Erasing the Past: Ignazio Silone's Self-Revisions

By Leake, Elizabeth | Queen's Quarterly, Winter 2003 | Go to article overview

Erasing the Past: Ignazio Silone's Self-Revisions


Leake, Elizabeth, Queen's Quarterly


Probing the personal histories and private writings of well-loved authors is a tradition that came into its own in the twentieth century. Searching through journals, letters, and historical documents can reveal a great deal of fascinating new information about how a person evolved as a writer, thinker, and all-around human animal. But along with the potential for new appreciation, there is always the danger that we will discover that out heroes have been guarding more than just their privacy.

IGNAZIO SILONE'S (1900-1978) fame as a cultural icon and folk hero of the Italian left is based in equal parts on his history as a professional revolutionary and as a novelist. His credentials within the nascent Italian Communist Party (PCI) were impeccable; over the course of ten years he held a series of high-profile positions starting from the party's very inception in 1921. In spire of his unwavering support of Communist ideals, however, by the late 1920s Silone was beginning to question the ethical viability of the practices of Communism as they were then evolving, to the extent that in 1929 he took a leave of absence from his official responsibilities, and left Italy for Switzerland. Though this exile was self-imposed (he went to a clinic in Davos in the ostensible hope of improving his health), only a year later he would write that he was unable to countenance the "... cretinous and criminal behaviour the Communist party (was) assuming." (1) He would be expelled from the party in 1931.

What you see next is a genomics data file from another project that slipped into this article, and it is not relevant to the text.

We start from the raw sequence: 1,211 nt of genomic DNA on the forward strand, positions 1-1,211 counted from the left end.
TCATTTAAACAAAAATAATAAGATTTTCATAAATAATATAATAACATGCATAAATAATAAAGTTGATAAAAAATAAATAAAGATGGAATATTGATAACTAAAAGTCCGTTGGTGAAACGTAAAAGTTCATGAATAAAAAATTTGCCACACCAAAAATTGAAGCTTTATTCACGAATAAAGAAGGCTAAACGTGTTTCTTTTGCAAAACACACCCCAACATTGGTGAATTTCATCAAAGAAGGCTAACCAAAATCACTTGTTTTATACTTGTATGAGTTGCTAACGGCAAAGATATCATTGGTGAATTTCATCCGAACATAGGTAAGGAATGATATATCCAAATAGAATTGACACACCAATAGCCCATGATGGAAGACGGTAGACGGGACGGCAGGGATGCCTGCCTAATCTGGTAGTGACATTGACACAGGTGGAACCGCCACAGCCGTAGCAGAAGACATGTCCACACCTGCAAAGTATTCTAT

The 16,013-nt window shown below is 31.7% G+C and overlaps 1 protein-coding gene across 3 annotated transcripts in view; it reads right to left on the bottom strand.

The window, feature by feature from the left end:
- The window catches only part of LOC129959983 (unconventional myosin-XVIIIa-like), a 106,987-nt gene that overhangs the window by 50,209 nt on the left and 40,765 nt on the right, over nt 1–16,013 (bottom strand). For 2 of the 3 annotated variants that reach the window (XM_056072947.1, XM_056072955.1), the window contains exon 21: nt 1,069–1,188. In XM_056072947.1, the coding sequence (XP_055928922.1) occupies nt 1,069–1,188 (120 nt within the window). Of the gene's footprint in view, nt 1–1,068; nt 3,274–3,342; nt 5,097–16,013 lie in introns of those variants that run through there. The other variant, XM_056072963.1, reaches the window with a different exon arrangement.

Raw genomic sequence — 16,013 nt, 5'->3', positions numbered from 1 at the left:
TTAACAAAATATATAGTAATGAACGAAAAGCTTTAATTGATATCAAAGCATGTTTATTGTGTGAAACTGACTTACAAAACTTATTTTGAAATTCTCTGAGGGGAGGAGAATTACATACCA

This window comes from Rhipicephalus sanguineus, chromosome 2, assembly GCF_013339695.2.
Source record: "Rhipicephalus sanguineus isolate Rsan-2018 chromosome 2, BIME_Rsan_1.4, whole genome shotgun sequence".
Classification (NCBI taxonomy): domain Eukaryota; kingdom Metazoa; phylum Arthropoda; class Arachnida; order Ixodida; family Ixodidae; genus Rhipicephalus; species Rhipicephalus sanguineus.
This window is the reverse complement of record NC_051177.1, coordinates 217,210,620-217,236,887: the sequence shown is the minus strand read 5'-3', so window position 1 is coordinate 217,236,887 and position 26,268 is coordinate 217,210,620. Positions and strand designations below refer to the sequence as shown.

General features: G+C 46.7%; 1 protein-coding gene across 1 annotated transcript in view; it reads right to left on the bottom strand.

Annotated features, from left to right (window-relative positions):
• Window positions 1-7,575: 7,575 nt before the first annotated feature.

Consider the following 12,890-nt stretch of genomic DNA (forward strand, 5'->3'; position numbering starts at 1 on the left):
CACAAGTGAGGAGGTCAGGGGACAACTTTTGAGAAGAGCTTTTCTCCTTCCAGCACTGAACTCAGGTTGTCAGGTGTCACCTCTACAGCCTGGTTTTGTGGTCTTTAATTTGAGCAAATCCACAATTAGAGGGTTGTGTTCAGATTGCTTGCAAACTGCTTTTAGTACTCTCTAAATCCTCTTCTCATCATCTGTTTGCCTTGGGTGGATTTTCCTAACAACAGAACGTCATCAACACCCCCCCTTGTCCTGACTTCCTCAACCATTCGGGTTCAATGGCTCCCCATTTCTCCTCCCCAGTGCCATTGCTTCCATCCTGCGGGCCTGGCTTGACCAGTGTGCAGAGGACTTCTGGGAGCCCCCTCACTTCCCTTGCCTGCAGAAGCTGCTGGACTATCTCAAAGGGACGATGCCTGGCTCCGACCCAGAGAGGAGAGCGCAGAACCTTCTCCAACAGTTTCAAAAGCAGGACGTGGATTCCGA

Rather than turn his back on the party, he then translated many of his experiences into fiction. Though in his writings he took aim primarily at the Fascists, he was nonetheless not beholden to the Communists and did not shy away from implicating them as well (and, to a lesser extent, the Catholic Church)--if not in the outright violence against the poor of which he accused the Fascists, then at least of an equally dogmatic suppression of the peasants' political awakening beyond what was immediately useful for the party's own ends. Silone's writerly persona capitalized on his own history as a former militant, which provided him with the stories to tell and the ideological space, highly ambivalent though it was, from which to write. And write he did. While in exile he wrote Fontamara, Bread and Wine, and The Seed beneath the Snow, novels whose searing portrayals of the peasants of his region under Mussolini are some of the most tragic testaments imaginable of the brutality and oppression of the era; four more novels, two plays, and a series of essays would follow once he returned to Italy. With the publication of Fontamara in 1933, Silone established himself as a champion of the rights of the pour and oppressed and a critic of authoritarianism in any guise. Within Italy, while his reception has varied in part according to the political motivations of his readers, he has nonetheless been read regularly for the last sixty-odd years and has been appreciated by many. Outside of Italy, his novels have been consistently popular (Fontamara, for example, has been translated into 27 languages). In 1965, his readership both at home and abroad reached new heights with the publication of Uscita di sicurezza ("Emergency Exit"), a collection of stories and essays that caused his re-discovery by a segment of the North American counterculture population, as well as a sales-inducing literary scandal that ensued when Silone was "denied" the Premio Viareggio, a prestigious literary prize.

His novels, each more or less cut from the same cloth, deal principally with the theme of individual conscience and its vexed relation to overarching belief systems, both spiritual and ideological. For example, Bread and Wine, arguably his most famous novel, centres on the spiritual crisis of an idealistic and ascetic young militant who returns to his natal village to re-evaluate his commitment to party politics. The novel's protagonist, Pietro Spina, was interpreted by his readers as being modelled closely on Silone's own experiences. …

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